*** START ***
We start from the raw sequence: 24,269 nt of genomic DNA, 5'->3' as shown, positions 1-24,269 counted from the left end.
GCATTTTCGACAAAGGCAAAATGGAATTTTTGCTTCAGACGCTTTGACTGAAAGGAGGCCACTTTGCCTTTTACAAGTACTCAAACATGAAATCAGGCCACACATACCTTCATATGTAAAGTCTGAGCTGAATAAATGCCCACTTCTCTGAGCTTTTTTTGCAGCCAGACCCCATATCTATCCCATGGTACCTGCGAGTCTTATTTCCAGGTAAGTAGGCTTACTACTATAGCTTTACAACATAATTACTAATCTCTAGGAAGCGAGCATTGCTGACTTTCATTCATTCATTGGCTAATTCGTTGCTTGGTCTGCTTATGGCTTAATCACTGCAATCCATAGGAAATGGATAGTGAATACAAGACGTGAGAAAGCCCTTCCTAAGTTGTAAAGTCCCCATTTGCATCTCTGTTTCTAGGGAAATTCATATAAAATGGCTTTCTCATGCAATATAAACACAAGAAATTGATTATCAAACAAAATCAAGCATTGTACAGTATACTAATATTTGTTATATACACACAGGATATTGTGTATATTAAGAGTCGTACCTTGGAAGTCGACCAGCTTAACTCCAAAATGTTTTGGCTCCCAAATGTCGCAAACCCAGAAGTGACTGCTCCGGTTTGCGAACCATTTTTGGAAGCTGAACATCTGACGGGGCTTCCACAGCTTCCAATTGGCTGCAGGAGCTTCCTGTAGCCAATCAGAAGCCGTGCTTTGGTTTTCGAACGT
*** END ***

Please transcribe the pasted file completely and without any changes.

We start from the raw sequence: 24,269 nt of genomic DNA, 5'->3' as shown, positions 1-24,269 counted from the left end.
GCATTTTCGACAAAGGCAAAATGGAATTTTTGCTTCAGACGCTTTGACTGAAAGGAGGCCACTTTGCCTTTTACAAGTACTCAAACATGAAATCAGGCCACACATACCTTCATATGTAAAGTCTGAGCTGAATAAATGCCCACTTCTCTGAGCTTTTTTTGCAGCCAGACCCCATATCTATCCCATGGTACCTGCGAGTCTTATTTCCAGGTAAGTAGGCTTACTACTATAGCTTTACAACATAATTACTAATCTCTAGGAAGCGAGCATTGCTGACTTTCATTCATTCATTGGCTAATTCGTTGCTTGGTCTGCTTATGGCTTAATCACTGCAATCCATAGGAAATGGATAGTGAATACAAGACGTGAGAAAGCCCTTCCTAAGTTGTAAAGTCCCCATTTGCATCTCTGTTTCTAGGGAAATTCATATAAAATGGCTTTCTCATGCAATATAAACACAAGAAATTGATTATCAAACAAAATCAAGCATTGTACAGTATACTAATATTTGTTATATACACACAGGATATTGTGTATATTAAGAGTCGTACCTTGGAAGTCGACCAGCTTAACTCCAAAATGTTTTGGCTCCCAAATGTCGCAAACCCAGAAGTGACTGCTCCGGTTTGCGAACCATTTTTGGAAGCTGAACATCTGACGGGGCTTCCACAGCTTCCAATTGGCTGCAGGAGCTTCCTGTAGCCAATCAGAAGCCGTGCTTTGGTTTTCGAACGT